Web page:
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Seminar: 3/2 - Craig Mckenzie, UCSD

11:00 to 12:30 PM      at:  5101 Tolman Hall

Rational violations of rational norms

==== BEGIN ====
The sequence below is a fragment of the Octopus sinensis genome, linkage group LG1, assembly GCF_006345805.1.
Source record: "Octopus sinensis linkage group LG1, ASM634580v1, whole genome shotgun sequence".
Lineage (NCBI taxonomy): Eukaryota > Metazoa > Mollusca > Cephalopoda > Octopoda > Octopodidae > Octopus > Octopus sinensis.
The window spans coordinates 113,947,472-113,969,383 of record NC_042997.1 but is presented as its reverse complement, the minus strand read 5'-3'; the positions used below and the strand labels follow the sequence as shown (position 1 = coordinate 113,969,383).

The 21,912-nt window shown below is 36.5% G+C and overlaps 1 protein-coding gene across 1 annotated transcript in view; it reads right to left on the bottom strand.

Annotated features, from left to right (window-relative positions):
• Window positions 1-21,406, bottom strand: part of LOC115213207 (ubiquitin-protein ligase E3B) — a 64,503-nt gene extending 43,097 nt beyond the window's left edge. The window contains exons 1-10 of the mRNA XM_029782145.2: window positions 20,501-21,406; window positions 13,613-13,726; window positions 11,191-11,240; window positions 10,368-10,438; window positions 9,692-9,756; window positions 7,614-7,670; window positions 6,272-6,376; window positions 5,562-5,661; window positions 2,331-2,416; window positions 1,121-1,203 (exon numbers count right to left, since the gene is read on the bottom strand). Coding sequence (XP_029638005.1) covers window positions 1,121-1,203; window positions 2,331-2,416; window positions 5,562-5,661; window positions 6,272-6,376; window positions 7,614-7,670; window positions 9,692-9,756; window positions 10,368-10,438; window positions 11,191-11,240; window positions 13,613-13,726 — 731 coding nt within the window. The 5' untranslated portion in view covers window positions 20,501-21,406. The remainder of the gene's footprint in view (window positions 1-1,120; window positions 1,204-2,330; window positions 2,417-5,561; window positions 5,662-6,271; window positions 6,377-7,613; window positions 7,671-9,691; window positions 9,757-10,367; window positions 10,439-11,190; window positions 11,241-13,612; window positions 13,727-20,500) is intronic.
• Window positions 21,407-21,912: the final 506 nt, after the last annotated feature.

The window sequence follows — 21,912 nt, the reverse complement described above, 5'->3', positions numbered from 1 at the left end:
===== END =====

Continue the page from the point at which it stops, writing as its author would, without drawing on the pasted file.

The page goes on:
Experiments in decision making have revealed systematic violations of coherence principles derived from rational choice theory. However, the normative validity of these principles rests on implicit assumptions about the information structure of the environment. When prior knowledge of the stimulus universe is limited, the presentation of each option alters the information state in which other options are evaluated. We show how such inferences from options may lead to "rational violations of rational norms". In a series of novel choice problems, hypothetical rational actors are shown to violate joint-separate equivalence, regularity, and even transitivity. We apply this framework to an influential phenomenon from the decision making literature - joint-separate reversals traditionally explained by the evaluability hypothesis. An options-as-information model entails that standard joint-separate reversals are not irrational; in fact, they are not even preference reversals. Three experiments provide evidence for the descriptive validity of the normative model. Finally, we discuss rational norms as "aspirational heuristics", which have a limited range of application.